But the fact is, that the careless sinner does not believe the gospel at all. The idea that the careless sinner is an intellectual believer, is absurd. The devil is an intellectual believer, and that is what makes him tremble. What makes a sinner anxious is, that he begins to be an intellectual believer, and that makes him feel. No being in heaven, earth, or hell, can intellectually believe the truths of the gospel, and not feel on the subject. The anxious sinner has faith of the same kind with devils, but he has not so much of it, and, therefore, he does not feel so much. The man that does not feel nor act at all, on the subject of religion is an infidel, let his professions be what they may. He that feels nothing and does nothing, believes nothing. This is a philosophical fact.
Faith does not consist in an intellectual conviction that Christ died for you in particular, nor in a belief that you are a Christian, or that you ever shall be, or that your sins are forgiven. But faith is that trust or confidence in God, and in Christ, that commits the whole soul to him in all his relations to us. It is a voluntary trust in his person, his veracity, his word. This was the faith of Abraham. He had that confidence in what God said, which led him to act as if it were true. This is the way the apostle illustrates it in the eleventh of Hebrews. "Faith is the substance of things hoped for, the evidence of things not seen." And he goes on to illustrate it by various examples. "Through faith we understand that the worlds were made," that is, we believe this, and act accordingly. Take the case of Noah. Noah was warned of God of things not seen as yet, that is, he was assured that God was going to drown the world, and he believed it, and acted accordingly; he prepared an ark to save his family, and by so doing, he condemned the world that would not believe; his actions gave evidence that he was sincere. Abraham, too, was called of God to leave his country, with the promise that he should be the gainer by it, and he obeyed and went out, without knowing where he should go. Read the whole chapter and you will find many instances of the same kind. The whole design of the chapter is to illustrate the nature of faith, and to show that it invariably results in action. The sinner should have it explained to him, and be made to see that the faith which the gospel requires is just that confidence in Christ which leads him to act on what he says as a certain fact. This is believing in Christ,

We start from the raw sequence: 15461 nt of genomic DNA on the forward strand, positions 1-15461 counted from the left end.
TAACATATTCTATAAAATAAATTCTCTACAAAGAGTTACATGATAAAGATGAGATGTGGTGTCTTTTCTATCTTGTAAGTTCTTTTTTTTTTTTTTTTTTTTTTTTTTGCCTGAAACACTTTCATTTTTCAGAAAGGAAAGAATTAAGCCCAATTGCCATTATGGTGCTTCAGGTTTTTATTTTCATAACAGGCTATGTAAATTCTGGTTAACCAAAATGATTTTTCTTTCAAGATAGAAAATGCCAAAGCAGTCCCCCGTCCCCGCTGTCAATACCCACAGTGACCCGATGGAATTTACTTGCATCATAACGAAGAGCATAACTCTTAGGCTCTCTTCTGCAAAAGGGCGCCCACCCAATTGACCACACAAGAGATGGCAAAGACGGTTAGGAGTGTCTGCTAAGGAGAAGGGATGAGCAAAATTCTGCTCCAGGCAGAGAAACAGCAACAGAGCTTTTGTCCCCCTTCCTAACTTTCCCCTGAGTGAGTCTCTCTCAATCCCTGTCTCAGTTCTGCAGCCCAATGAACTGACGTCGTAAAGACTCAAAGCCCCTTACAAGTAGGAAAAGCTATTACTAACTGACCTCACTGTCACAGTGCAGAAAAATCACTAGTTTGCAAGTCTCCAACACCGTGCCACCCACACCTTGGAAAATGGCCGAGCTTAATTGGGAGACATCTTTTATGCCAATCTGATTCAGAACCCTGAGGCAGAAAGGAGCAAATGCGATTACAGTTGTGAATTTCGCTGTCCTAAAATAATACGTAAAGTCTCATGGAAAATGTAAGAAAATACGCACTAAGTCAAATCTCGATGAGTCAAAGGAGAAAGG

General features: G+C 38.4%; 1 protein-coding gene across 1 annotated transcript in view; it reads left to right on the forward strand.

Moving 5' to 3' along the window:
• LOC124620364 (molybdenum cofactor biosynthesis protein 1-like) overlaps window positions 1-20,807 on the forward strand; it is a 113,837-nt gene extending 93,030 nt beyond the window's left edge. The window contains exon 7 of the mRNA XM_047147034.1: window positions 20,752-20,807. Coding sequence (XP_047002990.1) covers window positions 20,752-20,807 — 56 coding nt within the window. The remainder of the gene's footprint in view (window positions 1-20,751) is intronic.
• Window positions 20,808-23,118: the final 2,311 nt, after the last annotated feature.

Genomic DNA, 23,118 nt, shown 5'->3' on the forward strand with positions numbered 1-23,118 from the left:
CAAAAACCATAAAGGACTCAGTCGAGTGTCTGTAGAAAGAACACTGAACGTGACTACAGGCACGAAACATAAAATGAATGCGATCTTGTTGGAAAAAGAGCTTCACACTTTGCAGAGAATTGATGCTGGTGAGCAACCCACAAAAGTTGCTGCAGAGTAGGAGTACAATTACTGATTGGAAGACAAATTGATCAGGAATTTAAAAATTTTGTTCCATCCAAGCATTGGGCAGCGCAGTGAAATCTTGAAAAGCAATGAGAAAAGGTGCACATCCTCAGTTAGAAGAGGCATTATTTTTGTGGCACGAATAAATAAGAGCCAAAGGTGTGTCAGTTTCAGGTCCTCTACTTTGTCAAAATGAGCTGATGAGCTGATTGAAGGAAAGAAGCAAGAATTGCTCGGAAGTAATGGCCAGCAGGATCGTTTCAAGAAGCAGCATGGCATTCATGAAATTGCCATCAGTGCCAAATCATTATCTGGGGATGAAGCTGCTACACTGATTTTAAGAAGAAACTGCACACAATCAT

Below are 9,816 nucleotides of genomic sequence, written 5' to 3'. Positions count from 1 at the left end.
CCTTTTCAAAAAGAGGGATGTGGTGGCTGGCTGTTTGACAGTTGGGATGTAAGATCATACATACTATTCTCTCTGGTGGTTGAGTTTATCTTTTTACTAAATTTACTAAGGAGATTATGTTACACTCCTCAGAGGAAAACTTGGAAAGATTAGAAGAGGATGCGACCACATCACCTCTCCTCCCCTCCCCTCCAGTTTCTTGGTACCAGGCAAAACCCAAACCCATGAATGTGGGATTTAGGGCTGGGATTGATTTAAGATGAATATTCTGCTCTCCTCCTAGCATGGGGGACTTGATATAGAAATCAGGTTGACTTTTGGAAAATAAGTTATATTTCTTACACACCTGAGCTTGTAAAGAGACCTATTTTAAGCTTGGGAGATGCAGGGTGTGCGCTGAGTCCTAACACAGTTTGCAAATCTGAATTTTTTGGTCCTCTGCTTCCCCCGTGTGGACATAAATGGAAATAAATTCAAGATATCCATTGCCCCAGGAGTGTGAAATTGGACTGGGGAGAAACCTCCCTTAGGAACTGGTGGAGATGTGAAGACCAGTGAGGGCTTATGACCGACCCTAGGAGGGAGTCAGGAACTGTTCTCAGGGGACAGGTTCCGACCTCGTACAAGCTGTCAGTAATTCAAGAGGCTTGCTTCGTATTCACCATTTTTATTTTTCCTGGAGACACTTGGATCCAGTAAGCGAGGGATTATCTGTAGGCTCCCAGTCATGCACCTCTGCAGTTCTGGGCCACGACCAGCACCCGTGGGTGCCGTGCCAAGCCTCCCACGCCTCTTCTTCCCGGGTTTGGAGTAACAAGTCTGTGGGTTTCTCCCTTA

3. Another direction proper to be given to the sinner is that he should give his heart to God. God says, "My son, give me thine heart." But here also there needs to be explanation, to make him understand what it is. It is amazing that there should be any darkness here. It is the language of common life, in everybody's mouth, and everybody understands just what it means, when we use it in regard to any thing else. But when it comes to religion, they seem to be all in the dark. Ask a sinner, no matter what may be his age, or education, what it means to give the heart to God, and, strange as it may appear, he is at a loss for an answer. Ask a woman what it is to give her heart to her husband, or a man what it is to give his heart to his wife, and they understand it. But then they are totally blind as to giving their hearts to God. I suppose I have asked more than a thousand anxious sinners this question. When I have told them they must give their hearts to God, they would always say they were willing to do it, and, sometimes, that they were anxious to do it, and even seem to be in an agony of desire about it. Then I have asked them what they understood to be giving their hearts to God, as they were so willing to do it. And very seldom have I received a correct or rational answer from a sinner of any age. I have sometimes had the strangest answers that can be imagined--anything but what they ought to say. Now, to give your heart to God is the same thing as to give your heart to anybody else; the same as for a woman to give her heart to her husband. Ask that woman if she understands this? "Oh, yes, that is plain enough, it is to place my affections on him, and strive to please him in everything." Very well, place your affections on God, and strive to please him in everything. But alas, when they come to the subject of religion, people suppose there is some wonderful mystery about it. Some talk as if they supposed it was to take out this bundle of muscles, or fleshy organ, in their bosom, and give it to God. Sinner, what God asks of you is, that you should love him supremely.
4.* Submit to God, is also a proper direction to anxious sinners. And, 0h, how dark sinners are here too. Scarcely a sinner can be found, who will not tell you he is willing to submit to God. But they do not understand it. They need to be told what true submission is. Sometimes they think it means that they should be willing to be damned. Sometimes they place themselves in this attitude, and call it submission; they say, if they are elected, they shall be saved, and if not, they shall be damned. This is not submission. True submission, is yielding obedience to God. Suppose a rebel, in arms against the government, was called on to submit. What would he understand by it? Why, that he should yield the point, and lay down his arms, and obey the laws. That is just what it means, for a sinner to submit to God. He must cease his strife and conflict against his Maker, and take the attitude of a willing and obedient child, willing to be and do whatever God requires. "Here, Lord, am I; Lord, what wilt thou have me to do?"